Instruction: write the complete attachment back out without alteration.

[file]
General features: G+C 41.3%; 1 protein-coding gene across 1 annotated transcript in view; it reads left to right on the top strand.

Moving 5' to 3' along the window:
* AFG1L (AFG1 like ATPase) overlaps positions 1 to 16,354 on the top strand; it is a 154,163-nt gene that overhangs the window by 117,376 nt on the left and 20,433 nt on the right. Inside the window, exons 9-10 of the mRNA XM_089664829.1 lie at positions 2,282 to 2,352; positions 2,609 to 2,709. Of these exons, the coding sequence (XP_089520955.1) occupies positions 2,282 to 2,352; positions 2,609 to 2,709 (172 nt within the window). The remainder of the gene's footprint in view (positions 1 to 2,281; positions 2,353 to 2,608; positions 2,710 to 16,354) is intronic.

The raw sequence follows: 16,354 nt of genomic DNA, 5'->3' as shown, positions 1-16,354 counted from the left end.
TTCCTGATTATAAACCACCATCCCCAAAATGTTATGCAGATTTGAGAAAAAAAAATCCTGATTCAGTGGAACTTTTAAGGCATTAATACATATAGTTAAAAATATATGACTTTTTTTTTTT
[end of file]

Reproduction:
General features: G+C 41.3%; 1 protein-coding gene across 1 annotated transcript in view; it reads left to right on the top strand.

Moving 5' to 3' along the window:
* AFG1L (AFG1 like ATPase) overlaps positions 1 to 16,354 on the top strand; it is a 154,163-nt gene that overhangs the window by 117,376 nt on the left and 20,433 nt on the right. Inside the window, exons 9-10 of the mRNA XM_089664829.1 lie at positions 2,282 to 2,352; positions 2,609 to 2,709. Of these exons, the coding sequence (XP_089520955.1) occupies positions 2,282 to 2,352; positions 2,609 to 2,709 (172 nt within the window). The remainder of the gene's footprint in view (positions 1 to 2,281; positions 2,353 to 2,608; positions 2,710 to 16,354) is intronic.

The raw sequence follows: 16,354 nt of genomic DNA, 5'->3' as shown, positions 1-16,354 counted from the left end.
TTCCTGATTATAAACCACCATCCCCAAAATGTTATGCAGATTTGAGAAAAAAAAATCCTGATTCAGTGGAACTTTTAAGGCATTAATACATATAGTTAAAAATATATGACTTTTTTTTTTT